Weissensee in the area close to Prenzlauer Berg, sometimes called the “Caligary Kiez” or the “Weissenseer Spitze”
How long have you been living there?
What do you like most about your neighbourhood?
It’s close to the centre but at the same time rustic. It is not too fashionable but still has many funky areas.
Are there any aspects you don’t like about your neighbourhood? For some people, once you live outside the Ring, you’re as good as dead, so while I don’t feel that way, it is an image thing for the neighbourhood. It is still quite rough around the edges, with far too many “Spielotheks” and empty stores than nice ones, but it is improving. Also, that it is relatively far from any international or bilingual school, certainly from state-sponsored “Europe Schools”.
Where do you most like to go in your neighbourhood during the Spring / Summer months with the kids?
The Weissensee Lake and the park around it, which includes a deer-compound (? not sure, maybe roe!) , a so-called “Plantsch-Becken” (water playground), and of course many playgrounds and a beach.
Where do you most like to go in your neighbourhood during the Autumn / Winter months with the kids?
If it snows, the playground on the corner of Ostseestr and Prenzlayer Allee has a nice slope for younger kids to sled. If it is just grey/cold, there is a very good puppet theatre in the Brotfabrik but also e.g. a nice children-friendly cafe, Emma T., on Lehderstr. (but not a real children-cafe, e.g. only books, no games/toys etc.). Farther on but also in Weissensee, there is a really nice Familienzentrum called Frei-Zeit-Haus and even farther there is a HUGE indoor playground called Tommys Turbulente Tobewelt.
Are you aware of many other international families living in your neighbourhood?
We sometimes meet other international parents (mostly “mixed couples”) in the playground. There are also a couple of bilingual kitas in the neighbourhood
Do you think your neighbourhood is suitable for families who can’t yet speak German?
Yes, certainly. However, in general, people like it when you at least try to speak to them in their own language and/or ask whether you can speak English with them, and not assume - as it seems to be the case in some neighbourhoods in Berlin - that “you don’t need German at all to get around”.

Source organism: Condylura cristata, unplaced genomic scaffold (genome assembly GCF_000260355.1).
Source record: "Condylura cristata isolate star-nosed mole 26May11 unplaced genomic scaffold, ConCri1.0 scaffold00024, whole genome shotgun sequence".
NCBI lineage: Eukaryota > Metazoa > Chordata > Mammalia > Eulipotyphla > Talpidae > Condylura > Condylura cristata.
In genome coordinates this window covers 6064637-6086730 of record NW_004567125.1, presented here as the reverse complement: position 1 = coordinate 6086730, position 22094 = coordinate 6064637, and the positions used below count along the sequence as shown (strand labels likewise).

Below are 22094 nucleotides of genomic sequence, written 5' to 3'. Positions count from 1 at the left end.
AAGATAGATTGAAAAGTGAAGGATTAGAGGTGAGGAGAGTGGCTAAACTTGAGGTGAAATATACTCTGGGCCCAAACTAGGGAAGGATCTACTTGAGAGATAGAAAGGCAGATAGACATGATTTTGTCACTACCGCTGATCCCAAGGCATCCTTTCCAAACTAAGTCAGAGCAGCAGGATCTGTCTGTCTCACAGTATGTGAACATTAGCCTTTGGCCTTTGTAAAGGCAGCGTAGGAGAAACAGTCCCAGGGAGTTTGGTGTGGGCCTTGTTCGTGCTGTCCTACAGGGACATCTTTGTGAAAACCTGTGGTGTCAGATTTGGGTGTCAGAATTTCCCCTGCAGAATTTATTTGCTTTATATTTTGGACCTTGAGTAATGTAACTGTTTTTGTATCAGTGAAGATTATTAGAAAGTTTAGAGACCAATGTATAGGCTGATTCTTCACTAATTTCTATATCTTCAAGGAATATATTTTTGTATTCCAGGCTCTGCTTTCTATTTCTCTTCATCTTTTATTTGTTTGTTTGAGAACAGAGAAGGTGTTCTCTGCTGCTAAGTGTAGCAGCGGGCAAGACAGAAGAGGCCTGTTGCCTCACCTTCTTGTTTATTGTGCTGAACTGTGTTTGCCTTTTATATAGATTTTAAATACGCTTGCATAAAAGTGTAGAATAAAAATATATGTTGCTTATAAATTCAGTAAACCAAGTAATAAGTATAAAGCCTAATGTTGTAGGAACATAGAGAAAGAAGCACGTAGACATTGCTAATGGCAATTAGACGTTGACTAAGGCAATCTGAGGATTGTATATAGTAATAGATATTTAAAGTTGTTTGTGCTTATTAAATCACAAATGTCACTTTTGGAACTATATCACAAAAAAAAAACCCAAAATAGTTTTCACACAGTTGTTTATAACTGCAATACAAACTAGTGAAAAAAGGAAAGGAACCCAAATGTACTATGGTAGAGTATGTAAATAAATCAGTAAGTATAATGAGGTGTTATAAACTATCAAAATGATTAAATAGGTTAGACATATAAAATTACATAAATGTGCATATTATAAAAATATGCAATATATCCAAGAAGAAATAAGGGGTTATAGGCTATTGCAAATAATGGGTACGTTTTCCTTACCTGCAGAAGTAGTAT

Is it easy to get around your neighbourhood with public transport or is having a car more vital where you live?
I wish there had been an U Bahn but we have 3 Metro Tram lines (and another superb line - better than the metro ones - the Tram 12) running through the neighbourhood, so I think no-one is more than 5-minutes walk from a tram that runs all day/night.
What is the quality of playgrounds in your neighbourhood and do you have a favourite?
There is one directly near our house, so it is obviously a favourite. Further on, in two directions, who have really fabulous ones - around the Weissensee Lake and in Humannplatz. Another good one is in Mahlerstr., which is already in another area of Weissensee, the Komponistenviertel. I with there had been an adventure playground, though, those are so cool.
Did you find it easy to attain a suitable childcare spot in your neighbourhood?
I think the Kita situaiton is *slightly* better in our area, not much better though.
Are there any bilingual schools / kitas in your vicinity?
Yes, there are two bilingual Kitas. No bilingual school unfortunately.
Do you have a favourite child-friendly restaurant or cafe nearby?
Emma T. mentioned before is nice, and there is the Osseria, which is - while full of antique stuff - quite child-friendly (staff and atmosphere).
Can you describe your neighbourhood in five words / adjectives?
down-to-earth, developing, affordable, happy, artistic
Do you have any tips for a family considering a move to your neighbourhood? Consider it carefully school-wise (if you want to go to an international school), but otherwise it is a great place to live.